Court Affirms PERB Decision Finding That Fee Payers Have No Right to Vote in Union Elections

Williams v. PERB (Court of Appeal Case No. B233494) (Issued on 3/13/12)

Members of the bargaining unit represented by the California Faculty Association at California State University, Northridge (CSUN) brought an unfair practice charge alleging that their state and federal rights were violated.  Specifically, charging parties—who are fair share fee payers—alleged that CFA improperly denied them the right to vote on an furlough proposal.  Instead, only members of the union were allowed to vote.  PERB dismissed the charge on the ground that PERB has previously held that unions can exclude non-members from voting so long as the union provides nonmembers an opportunity to communicate their views.  Charging parties then sought review of PERB’s decision not to issue a complaint under the limited standards enunciated in International Assn. of Fire Fighters, Local 188, AFL-CIO v. Public Employment Relations Bd. (2011) 51 Cal.4th 259, 271 (Fire Fighters).)

In Fire Fighters, the Supreme Court held that PERB’s decision not to issue a complaint is only reviewable in three narrow situations: 1) to determine whether PERB?s decision violates a constitutional right, 2) exceeds a specific grant of authority, or 3) is based on an erroneous statutory construction.  The Supreme Court stressed in Fire Fighters that “it remains true that a refusal by PERB to issue a complaint under the MMBA is not subject to judicial review for ordinary error, including insufficiency of the evidence to support the agency’s factual findings and misapplication of the law to the facts, or for abuse of  discretion.”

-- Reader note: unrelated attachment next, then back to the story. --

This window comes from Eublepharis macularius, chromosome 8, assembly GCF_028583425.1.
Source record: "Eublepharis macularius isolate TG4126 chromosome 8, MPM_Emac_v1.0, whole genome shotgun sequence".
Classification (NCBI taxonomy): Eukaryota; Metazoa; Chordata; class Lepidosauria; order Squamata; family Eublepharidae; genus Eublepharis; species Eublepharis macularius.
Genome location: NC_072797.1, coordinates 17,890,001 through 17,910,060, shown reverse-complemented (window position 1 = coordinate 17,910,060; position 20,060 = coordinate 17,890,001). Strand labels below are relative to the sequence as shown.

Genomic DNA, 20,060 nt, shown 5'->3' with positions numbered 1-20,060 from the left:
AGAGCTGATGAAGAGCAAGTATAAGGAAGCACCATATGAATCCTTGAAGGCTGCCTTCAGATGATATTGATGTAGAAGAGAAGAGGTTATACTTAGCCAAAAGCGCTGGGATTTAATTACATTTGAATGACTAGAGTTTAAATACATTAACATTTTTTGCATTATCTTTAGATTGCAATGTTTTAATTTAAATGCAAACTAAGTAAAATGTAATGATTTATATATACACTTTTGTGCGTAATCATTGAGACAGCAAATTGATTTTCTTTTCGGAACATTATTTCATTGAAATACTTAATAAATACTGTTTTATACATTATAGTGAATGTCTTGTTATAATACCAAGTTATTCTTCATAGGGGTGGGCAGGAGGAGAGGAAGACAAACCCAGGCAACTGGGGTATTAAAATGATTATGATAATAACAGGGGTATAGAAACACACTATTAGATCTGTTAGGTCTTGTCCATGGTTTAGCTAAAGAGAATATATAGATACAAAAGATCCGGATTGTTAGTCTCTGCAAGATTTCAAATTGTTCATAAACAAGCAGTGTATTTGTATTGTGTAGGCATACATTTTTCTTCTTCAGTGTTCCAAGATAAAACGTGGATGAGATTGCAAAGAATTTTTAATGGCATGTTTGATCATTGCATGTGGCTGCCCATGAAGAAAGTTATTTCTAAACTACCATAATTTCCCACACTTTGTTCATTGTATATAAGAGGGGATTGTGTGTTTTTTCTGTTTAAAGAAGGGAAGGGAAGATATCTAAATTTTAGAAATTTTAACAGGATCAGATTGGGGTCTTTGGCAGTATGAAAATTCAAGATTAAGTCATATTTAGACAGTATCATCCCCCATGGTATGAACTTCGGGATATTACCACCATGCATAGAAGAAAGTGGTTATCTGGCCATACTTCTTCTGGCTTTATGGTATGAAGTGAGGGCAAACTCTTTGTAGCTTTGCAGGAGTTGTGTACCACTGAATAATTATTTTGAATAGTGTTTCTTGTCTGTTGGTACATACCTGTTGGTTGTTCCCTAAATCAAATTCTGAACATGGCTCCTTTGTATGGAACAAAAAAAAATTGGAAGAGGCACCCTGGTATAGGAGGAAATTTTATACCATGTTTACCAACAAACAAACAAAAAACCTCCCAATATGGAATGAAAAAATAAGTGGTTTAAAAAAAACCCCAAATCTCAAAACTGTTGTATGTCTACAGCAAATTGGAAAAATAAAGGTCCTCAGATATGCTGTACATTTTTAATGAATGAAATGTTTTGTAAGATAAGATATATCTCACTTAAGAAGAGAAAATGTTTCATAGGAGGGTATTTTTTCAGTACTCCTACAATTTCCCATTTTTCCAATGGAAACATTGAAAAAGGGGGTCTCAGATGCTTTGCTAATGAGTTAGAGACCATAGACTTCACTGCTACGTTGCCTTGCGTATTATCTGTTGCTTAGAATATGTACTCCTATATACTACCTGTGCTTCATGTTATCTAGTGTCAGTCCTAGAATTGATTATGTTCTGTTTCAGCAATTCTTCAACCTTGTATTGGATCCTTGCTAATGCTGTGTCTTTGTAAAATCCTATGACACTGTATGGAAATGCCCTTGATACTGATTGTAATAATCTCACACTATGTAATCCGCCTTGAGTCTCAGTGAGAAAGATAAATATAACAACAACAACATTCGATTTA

This case is the first published decision applying the criteria set forth in Fire Fighters.  At issue in this case were the first and third situations.  The court first addressed the argument that charging parties’ constitutional rights were violated because they must join the union in order to vote.  The court found no authority that there is a constitutional right to participate in a union vote and declined to find that such right exists.  Next, the court addressed whether PERB’s decision was clearly erroneous.  After analyzing PERB and NLRB precedent, the Court concluded that under the circumstances here—where the union solicited the views of nonmembers—PERB’s determination that there was no unfair practice was not clearly erroneous.

Comments:

  1. This was a fairly weak case to begin with so it may not be the best test of the Fire Fighters decision.  However, the way the court approached the case is consistent with the Supreme Court’s warning that a decision by PERB not to issue a complaint is not subject to judicial review for ordinary error.  In other words, this case reinforces the notion that the burden is extremely high on any party wishing to challenge a decision by PERB not to issue a complaint.
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